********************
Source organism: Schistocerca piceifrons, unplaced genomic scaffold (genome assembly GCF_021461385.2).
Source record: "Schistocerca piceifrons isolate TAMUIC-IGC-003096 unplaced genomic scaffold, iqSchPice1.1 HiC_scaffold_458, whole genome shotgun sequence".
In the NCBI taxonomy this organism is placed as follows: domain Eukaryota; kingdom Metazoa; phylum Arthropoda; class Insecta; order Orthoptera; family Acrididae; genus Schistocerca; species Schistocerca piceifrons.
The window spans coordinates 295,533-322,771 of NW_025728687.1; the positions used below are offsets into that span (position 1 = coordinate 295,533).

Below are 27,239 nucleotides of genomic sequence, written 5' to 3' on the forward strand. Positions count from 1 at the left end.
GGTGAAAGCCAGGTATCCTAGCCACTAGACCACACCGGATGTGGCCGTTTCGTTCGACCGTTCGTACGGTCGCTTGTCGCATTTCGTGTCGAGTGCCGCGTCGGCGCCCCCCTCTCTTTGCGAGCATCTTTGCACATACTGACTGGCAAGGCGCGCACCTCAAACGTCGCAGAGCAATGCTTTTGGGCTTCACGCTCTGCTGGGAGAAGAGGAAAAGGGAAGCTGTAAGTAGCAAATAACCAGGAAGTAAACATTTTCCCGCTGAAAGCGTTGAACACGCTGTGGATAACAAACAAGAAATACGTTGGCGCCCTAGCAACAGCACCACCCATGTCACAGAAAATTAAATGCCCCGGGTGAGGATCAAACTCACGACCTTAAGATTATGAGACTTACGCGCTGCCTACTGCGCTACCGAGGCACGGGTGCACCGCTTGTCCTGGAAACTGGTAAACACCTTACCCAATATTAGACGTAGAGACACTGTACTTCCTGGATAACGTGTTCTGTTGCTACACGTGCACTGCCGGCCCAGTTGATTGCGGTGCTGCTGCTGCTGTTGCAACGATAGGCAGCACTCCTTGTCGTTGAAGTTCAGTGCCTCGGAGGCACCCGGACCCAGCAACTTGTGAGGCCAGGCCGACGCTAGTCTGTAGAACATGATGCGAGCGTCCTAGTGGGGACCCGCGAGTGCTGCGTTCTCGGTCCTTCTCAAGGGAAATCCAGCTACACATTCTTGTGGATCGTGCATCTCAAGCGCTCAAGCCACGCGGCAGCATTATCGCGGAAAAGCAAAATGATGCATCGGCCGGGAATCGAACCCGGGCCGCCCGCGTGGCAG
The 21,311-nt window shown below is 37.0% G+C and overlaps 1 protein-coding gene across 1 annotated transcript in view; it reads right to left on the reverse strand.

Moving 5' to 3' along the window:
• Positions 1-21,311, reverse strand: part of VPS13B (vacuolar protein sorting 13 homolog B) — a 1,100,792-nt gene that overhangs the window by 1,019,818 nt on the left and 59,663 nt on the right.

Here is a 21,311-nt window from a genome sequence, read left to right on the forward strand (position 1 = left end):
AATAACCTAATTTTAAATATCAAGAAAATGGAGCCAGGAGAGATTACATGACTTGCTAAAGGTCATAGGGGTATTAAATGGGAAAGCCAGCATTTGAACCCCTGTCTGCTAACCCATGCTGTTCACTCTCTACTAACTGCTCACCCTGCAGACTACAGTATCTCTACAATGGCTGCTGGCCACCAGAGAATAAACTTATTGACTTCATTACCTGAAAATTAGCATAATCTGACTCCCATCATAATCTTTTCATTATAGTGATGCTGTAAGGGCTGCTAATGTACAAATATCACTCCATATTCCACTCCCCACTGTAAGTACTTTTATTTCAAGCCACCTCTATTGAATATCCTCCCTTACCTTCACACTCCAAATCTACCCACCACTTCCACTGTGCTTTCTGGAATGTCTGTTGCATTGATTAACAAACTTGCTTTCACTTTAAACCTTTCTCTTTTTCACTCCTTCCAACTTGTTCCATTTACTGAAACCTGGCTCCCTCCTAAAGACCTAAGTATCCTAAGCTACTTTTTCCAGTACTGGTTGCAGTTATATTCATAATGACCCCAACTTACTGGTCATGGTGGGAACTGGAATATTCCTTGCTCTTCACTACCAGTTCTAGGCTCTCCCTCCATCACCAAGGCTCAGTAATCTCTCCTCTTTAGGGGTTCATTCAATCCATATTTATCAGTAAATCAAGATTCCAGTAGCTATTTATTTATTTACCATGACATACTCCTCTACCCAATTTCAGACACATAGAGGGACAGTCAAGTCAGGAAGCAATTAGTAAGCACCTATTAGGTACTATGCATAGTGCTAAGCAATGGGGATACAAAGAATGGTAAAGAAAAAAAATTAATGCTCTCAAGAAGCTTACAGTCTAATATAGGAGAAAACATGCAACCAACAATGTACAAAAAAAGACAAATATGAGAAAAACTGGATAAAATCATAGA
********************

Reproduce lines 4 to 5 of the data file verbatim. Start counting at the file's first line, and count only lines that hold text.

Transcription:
The window spans coordinates 295,533-322,771 of NW_025728687.1; the positions used below are offsets into that span (position 1 = coordinate 295,533).

Below are 27,239 nucleotides of genomic sequence, written 5' to 3' on the forward strand. Positions count from 1 at the left end.